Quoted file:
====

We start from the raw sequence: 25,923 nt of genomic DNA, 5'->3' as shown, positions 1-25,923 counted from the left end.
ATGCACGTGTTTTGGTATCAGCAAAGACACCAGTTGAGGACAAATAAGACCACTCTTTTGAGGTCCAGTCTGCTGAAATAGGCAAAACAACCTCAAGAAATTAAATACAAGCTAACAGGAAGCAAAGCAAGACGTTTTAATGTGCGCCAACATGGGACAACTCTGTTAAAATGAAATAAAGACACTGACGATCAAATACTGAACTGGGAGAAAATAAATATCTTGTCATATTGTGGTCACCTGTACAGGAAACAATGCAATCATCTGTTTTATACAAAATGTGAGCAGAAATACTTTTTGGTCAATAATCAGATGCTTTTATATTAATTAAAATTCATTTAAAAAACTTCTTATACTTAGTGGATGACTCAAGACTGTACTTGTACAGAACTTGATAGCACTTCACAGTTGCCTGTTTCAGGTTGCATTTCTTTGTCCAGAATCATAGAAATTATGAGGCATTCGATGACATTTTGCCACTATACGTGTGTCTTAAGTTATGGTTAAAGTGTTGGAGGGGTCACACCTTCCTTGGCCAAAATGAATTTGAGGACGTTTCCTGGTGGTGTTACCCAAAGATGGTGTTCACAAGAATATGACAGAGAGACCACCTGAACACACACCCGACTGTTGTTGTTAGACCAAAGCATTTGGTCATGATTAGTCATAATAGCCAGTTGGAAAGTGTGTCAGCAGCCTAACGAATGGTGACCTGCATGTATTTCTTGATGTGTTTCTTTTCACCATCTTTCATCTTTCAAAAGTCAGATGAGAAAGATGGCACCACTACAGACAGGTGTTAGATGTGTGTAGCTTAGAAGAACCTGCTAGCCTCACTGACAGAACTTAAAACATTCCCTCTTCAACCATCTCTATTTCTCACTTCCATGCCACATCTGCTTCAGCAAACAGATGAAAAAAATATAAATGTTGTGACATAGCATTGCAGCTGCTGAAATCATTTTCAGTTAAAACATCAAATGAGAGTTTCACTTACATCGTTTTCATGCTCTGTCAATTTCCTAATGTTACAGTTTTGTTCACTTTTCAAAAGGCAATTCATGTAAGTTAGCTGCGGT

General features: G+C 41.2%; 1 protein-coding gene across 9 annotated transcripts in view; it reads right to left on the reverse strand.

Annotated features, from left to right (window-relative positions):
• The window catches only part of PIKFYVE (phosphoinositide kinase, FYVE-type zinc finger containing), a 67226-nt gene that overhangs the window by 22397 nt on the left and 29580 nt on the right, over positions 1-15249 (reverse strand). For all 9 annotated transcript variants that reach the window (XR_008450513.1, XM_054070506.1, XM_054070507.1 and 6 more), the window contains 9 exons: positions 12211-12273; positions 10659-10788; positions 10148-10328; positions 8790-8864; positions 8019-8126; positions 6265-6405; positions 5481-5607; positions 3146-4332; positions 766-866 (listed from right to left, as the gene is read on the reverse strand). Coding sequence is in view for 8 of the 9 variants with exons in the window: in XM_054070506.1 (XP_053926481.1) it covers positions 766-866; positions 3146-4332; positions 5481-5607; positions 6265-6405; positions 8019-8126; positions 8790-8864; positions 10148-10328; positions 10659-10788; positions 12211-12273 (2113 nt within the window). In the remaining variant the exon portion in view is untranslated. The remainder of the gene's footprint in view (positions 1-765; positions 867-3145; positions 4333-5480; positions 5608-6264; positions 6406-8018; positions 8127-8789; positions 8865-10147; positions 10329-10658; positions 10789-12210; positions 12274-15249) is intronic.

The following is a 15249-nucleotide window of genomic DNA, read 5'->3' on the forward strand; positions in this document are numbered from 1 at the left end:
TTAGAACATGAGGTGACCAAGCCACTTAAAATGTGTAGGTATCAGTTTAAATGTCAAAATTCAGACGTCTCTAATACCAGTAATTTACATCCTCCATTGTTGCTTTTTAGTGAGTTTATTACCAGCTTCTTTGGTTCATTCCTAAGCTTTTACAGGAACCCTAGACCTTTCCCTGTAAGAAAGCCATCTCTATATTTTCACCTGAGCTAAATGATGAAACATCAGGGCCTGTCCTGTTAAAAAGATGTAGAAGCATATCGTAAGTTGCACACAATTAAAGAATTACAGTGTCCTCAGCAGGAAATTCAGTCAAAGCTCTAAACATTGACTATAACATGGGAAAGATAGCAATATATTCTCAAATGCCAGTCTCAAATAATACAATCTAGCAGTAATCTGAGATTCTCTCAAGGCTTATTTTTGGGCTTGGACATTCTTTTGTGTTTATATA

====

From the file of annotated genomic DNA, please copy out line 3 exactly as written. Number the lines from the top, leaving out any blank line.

General features: G+C 41.2%; 1 protein-coding gene across 9 annotated transcripts in view; it reads right to left on the reverse strand.